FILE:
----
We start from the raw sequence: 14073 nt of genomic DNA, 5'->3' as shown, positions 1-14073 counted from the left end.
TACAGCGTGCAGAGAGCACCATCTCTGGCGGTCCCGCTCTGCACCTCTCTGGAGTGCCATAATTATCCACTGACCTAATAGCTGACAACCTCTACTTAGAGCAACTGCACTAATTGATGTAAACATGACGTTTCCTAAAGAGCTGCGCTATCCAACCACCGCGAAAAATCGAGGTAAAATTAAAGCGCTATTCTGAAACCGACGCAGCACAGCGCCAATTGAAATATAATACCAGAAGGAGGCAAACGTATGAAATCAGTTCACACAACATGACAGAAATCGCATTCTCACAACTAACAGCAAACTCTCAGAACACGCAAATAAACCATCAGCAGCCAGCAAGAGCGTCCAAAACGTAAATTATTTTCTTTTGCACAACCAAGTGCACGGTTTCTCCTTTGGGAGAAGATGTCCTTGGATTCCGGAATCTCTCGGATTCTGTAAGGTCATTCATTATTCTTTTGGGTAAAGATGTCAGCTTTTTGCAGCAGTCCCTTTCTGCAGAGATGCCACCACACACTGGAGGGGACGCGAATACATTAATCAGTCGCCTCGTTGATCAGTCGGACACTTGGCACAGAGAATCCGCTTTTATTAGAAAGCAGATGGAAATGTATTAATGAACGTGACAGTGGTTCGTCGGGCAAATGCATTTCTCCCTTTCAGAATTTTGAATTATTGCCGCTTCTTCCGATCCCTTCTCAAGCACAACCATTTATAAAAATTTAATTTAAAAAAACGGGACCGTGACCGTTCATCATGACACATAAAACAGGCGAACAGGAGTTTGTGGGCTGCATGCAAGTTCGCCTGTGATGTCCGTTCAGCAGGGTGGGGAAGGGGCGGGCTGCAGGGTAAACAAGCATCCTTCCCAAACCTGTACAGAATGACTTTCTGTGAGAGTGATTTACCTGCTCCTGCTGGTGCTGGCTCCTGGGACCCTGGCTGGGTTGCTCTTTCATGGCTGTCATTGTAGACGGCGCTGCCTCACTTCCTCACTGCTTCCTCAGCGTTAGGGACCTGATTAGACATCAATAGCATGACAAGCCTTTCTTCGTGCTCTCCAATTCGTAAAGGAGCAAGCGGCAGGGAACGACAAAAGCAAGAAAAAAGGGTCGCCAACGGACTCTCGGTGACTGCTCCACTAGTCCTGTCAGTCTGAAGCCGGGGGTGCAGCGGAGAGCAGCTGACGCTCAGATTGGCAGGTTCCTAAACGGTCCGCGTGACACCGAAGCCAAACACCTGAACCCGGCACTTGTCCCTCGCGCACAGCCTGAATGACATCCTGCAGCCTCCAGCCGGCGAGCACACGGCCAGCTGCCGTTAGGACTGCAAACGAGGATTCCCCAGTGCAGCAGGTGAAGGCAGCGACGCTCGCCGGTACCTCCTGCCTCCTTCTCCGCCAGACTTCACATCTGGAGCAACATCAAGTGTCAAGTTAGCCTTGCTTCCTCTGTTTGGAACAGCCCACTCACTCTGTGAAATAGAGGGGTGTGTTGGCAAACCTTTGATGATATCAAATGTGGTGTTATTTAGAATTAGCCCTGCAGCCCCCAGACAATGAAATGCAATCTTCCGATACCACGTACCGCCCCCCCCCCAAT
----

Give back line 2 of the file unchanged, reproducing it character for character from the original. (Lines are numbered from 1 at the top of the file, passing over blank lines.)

TACAGCGTGCAGAGAGCACCATCTCTGGCGGTCCCGCTCTGCACCTCTCTGGAGTGCCATAATTATCCACTGACCTAATAGCTGACAACCTCTACTTAGAGCAACTGCACTAATTGATGTAAACATGACGTTTCCTAAAGAGCTGCGCTATCCAACCACCGCGAAAAATCGAGGTAAAATTAAAGCGCTATTCTGAAACCGACGCAGCACAGCGCCAATTGAAATATAATACCAGAAGGAGGCAAACGTATGAAATCAGTTCACACAACATGACAGAAATCGCATTCTCACAACTAACAGCAAACTCTCAGAACACGCAAATAAACCATCAGCAGCCAGCAAGAGCGTCCAAAACGTAAATTATTTTCTTTTGCACAACCAAGTGCACGGTTTCTCCTTTGGGAGAAGATGTCCTTGGATTCCGGAATCTCTCGGATTCTGTAAGGTCATTCATTATTCTTTTGGGTAAAGATGTCAGCTTTTTGCAGCAGTCCCTTTCTGCAGAGATGCCACCACACACTGGAGGGGACGCGAATACATTAATCAGTCGCCTCGTTGATCAGTCGGACACTTGGCACAGAGAATCCGCTTTTATTAGAAAGCAGATGGAAATGTATTAATGAACGTGACAGTGGTTCGTCGGGCAAATGCATTTCTCCCTTTCAGAATTTTGAATTATTGCCGCTTCTTCCGATCCCTTCTCAAGCACAACCATTTATAAAAATTTAATTTAAAAAAACGGGACCGTGACCGTTCATCATGACACATAAAACAGGCGAACAGGAGTTTGTGGGCTGCATGCAAGTTCGCCTGTGATGTCCGTTCAGCAGGGTGGGGAAGGGGCGGGCTGCAGGGTAAACAAGCATCCTTCCCAAACCTGTACAGAATGACTTTCTGTGAGAGTGATTTACCTGCTCCTGCTGGTGCTGGCTCCTGGGACCCTGGCTGGGTTGCTCTTTCATGGCTGTCATTGTAGACGGCGCTGCCTCACTTCCTCACTGCTTCCTCAGCGTTAGGGACCTGATTAGACATCAATAGCATGACAAGCCTTTCTTCGTGCTCTCCAATTCGTAAAGGAGCAAGCGGCAGGGAACGACAAAAGCAAGAAAAAAGGGTCGCCAACGGACTCTCGGTGACTGCTCCACTAGTCCTGTCAGTCTGAAGCCGGGGGTGCAGCGGAGAGCAGCTGACGCTCAGATTGGCAGGTTCCTAAACGGTCCGCGTGACACCGAAGCCAAACACCTGAACCCGGCACTTGTCCCTCGCGCACAGCCTGAATGACATCCTGCAGCCTCCAGCCGGCGAGCACACGGCCAGCTGCCGTTAGGACTGCAAACGAGGATTCCCCAGTGCAGCAGGTGAAGGCAGCGACGCTCGCCGGTACCTCCTGCCTCCTTCTCCGCCAGACTTCACATCTGGAGCAACATCAAGTGTCAAGTTAGCCTTGCTTCCTCTGTTTGGAACAGCCCACTCACTCTGTGAAATAGAGGGGTGTGTTGGCAAACCTTTGATGATATCAAATGTGGTGTTATTTAGAATTAGCCCTGCAGCCCCCAGACAATGAAATGCAATCTTCCGATACCACGTACCGCCCCCCCCCCAAT